Governor signs six bills to combat cancer
In a celebration last week at Virginia Commonwealth University’s Massey Cancer Center, Gov. Bob McDonnell ceremonially signed six pieces of legislation that will further cancer-related research, treatment and education throughout the state.
“While we can celebrate that more and more Virginians are surviving cancer today because of the work of cancer organizations like Massey, we must continue to work to find a cure,” McDonnell said.
State support to the Massey Cancer Center rose from $1 million to $7.5 million in the past two years, and with House Bill 1182 – one of the measures signed Monday – the center will now be able to apply for research grants from the Tobacco Indemnification and Community Revitalization Fund.
“Massey serves on the front lines of the war on cancer, and the work done here exemplifies VCU’s laser focus on research that makes a difference and our unwavering commitment to human health,” said VCU President Michael Rao. “What you do inspires everyone.”
Rao expressed delight in hosting McDonnell as well as gratitude toward the state government “for investing additional resources in Massey’s ground-breaking and valuable research.”
“Every year, more than 35,000 Virginians are diagnosed with cancer,” said Lt. Gov. Bill Bolling. “That’s why it is so important for us to do everything we can to combat this disease and promote effective programs to prevent, diagnose and treat cancer. We can accomplish this goal by promoting healthy living, investing in cancer research and treatment, and advancing legislative solutions like those the governor is signing today.”
McDonnell also signed:
• HB 83, sponsored by Delegate Robert Orrock, R-Thornburg, and Senate Bill 544, sponsored by Sen. John Edwards, D-Roanoke. These companion bills require doctors to tell women having mammograms whether they have dense breast tissue that could hide cancer.
• HB 1273, sponsored by Delegate Christopher Peace, R-Mechanicsville, and SB 450, by Sen. Jill Holtzman Vogel, R-Winchester. These bills require health insurers to pay the same for orally administered cancer chemotherapy drugs as they do for intravenous therapy.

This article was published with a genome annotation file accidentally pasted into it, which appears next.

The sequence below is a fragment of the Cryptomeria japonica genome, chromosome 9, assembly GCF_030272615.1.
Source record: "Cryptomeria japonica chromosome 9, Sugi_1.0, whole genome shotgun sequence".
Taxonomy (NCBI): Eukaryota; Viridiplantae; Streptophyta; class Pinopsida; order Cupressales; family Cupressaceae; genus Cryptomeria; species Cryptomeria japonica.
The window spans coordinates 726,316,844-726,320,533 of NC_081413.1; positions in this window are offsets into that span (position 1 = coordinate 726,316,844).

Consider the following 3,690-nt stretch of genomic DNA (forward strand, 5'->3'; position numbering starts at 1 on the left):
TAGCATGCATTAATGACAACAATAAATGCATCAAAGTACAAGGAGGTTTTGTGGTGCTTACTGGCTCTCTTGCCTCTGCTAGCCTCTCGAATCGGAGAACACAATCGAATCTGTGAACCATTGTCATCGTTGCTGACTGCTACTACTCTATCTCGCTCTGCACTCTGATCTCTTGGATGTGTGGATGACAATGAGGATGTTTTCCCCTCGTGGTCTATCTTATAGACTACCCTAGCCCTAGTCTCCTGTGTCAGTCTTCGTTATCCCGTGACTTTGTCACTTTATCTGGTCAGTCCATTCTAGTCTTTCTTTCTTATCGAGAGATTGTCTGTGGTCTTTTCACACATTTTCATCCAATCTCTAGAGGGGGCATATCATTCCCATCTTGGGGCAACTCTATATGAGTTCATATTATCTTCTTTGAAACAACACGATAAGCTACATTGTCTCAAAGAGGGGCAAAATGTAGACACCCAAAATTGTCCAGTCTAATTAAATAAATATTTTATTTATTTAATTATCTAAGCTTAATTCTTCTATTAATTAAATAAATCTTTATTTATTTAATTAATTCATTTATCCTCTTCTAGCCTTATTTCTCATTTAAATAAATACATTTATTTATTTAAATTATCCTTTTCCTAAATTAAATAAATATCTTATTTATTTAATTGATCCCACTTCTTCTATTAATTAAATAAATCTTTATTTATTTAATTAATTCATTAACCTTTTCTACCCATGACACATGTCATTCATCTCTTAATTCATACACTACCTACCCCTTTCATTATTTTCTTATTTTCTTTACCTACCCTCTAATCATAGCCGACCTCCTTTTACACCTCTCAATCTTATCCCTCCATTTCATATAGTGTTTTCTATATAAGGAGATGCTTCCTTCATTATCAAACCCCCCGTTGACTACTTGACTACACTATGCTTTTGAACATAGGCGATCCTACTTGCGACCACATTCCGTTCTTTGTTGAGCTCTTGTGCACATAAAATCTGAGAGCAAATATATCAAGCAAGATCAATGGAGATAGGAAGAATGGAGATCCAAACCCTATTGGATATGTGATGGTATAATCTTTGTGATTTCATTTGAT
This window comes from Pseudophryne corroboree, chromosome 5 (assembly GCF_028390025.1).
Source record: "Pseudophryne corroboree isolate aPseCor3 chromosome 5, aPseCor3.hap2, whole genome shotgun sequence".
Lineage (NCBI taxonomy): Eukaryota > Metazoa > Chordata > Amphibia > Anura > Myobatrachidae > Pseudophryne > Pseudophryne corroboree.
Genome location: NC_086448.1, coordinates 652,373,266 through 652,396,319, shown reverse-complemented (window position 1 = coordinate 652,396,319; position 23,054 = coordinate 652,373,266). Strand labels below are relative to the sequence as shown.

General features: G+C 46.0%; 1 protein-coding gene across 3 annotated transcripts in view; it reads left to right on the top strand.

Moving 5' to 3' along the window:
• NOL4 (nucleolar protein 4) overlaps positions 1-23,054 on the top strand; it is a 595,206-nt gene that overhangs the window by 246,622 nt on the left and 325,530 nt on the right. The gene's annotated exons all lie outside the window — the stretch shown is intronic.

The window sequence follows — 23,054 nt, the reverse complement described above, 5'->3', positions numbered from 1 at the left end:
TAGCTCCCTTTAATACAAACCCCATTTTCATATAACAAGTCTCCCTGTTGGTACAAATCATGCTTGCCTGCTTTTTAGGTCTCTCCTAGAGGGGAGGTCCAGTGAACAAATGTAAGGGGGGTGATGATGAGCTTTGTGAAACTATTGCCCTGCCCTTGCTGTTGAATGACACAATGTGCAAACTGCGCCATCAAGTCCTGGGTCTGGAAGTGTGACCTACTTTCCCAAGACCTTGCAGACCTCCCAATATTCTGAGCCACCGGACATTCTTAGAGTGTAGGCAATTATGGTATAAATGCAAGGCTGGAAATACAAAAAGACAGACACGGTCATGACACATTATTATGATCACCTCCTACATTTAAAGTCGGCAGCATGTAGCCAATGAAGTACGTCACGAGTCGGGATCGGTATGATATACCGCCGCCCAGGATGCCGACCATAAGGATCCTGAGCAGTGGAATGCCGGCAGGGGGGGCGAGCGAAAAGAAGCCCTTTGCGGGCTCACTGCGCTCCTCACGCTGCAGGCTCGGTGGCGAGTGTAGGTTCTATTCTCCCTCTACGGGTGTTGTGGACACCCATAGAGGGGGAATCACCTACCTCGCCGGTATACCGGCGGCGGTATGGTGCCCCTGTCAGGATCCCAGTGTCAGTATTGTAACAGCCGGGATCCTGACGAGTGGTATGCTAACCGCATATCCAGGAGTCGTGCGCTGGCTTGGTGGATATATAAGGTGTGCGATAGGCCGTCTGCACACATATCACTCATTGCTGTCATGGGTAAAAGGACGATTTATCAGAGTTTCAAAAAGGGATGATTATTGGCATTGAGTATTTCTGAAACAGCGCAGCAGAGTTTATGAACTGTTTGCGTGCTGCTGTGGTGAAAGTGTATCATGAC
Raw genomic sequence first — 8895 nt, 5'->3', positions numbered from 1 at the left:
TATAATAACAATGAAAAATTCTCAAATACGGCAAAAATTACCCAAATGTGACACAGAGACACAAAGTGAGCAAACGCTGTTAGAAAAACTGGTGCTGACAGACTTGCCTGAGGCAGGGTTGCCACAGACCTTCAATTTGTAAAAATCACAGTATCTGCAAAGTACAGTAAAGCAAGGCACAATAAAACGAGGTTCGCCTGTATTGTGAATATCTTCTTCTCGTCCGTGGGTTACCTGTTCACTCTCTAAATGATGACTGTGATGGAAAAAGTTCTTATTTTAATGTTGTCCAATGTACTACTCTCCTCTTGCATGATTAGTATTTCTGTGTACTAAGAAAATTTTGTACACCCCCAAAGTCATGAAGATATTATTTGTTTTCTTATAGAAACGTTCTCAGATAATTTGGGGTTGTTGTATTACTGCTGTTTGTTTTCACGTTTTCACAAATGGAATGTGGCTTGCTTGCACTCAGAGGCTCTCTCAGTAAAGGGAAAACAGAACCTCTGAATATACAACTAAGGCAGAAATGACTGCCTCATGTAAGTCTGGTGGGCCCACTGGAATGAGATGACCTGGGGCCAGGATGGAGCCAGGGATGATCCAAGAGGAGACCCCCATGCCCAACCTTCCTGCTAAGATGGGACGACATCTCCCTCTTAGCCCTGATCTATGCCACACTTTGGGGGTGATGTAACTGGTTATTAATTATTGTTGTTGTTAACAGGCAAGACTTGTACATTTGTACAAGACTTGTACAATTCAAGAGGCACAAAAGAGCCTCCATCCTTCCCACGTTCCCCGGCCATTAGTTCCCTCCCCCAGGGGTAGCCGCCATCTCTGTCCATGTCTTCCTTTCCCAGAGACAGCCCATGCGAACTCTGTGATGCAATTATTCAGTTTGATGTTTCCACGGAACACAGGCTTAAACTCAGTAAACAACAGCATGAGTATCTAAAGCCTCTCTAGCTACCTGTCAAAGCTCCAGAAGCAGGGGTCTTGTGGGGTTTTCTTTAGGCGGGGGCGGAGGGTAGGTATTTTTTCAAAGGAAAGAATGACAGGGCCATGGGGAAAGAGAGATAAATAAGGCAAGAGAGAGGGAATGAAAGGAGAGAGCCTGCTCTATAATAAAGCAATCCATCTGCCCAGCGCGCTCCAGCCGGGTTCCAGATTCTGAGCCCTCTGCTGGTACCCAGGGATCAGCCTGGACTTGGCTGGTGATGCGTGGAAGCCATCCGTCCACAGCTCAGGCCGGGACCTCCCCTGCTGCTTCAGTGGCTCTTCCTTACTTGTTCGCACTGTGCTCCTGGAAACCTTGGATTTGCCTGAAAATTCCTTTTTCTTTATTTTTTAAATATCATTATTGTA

• House Joint Resolution 120, sponsored by Mark D. Sickles, D-Franconia. It establishes Sept. 26 in Virginia as Mesothelioma Awareness Day. Mesothelioma is a rare form of cancer in the protective lining that covers the body’s internal organs. It is usually caused by exposure to asbestos.
House Speaker William Howell of Stafford and various legislators attended the bill-signing ceremony.
Also present were representatives of the Women’s Clubs of Virginia, the Medical Society of Virginia, the National Patient Advocate Foundation, the Leukemia & Lymphoma Society and the Mesothelioma Applied Research Foundation.
Citizen Staff Reports 10/12/2015
HandsOn Day 2015, which will feature 1200 volunteers serving more than 65 nonprofits in Greater Richmond, will take place Oct. 17 from 9 a.m. to 1 p.m. Among the projects in Henrico or surrounding communities that need volunteers are: installing GardenFest lights Lewis Ginter Botanical Garden, distribution center assistance at Feedmore, pumpkin carving with residents at SupportOne, work and play at Housing Families First, paint for independence at Heart Havens, spruce up the shelter and clean sweep at Harbor House at Safe Harbor, pinwheel project at REAP and Kidney Walk prep at National Kidney Foundation Serving VA. > Read more.
Citizen Staff Reports 10/12/2015
Virginians who want to plant beneficial plants for bees, butterflies and hummingbirds have a new resource at their fingertips. The online Virginia Native Plant Finder now lets users search for native plant species that benefit pollinators. The tool, which is managed by the Virginia Natural Heritage Program, is free and easy to use; searches can be completed on desktops, tablets or smartphones.
Native plants are those that grow where they evolved; they have traits that enable them to adapt to local conditions. The Virginia Native Plant Finder lets users create their own custom native plant lists by selecting from dropdown menus. > Read more.
Growlers to Go has opened its second area location – in Short Pump, next to Trader Joe's.
Unlike the flagship store on the Boulevard in Richmond, this location is equipped with a Tasting Room, offering customers the opportunity to drink pints or tasting wheels as well as order snacks on premises. > Read more.
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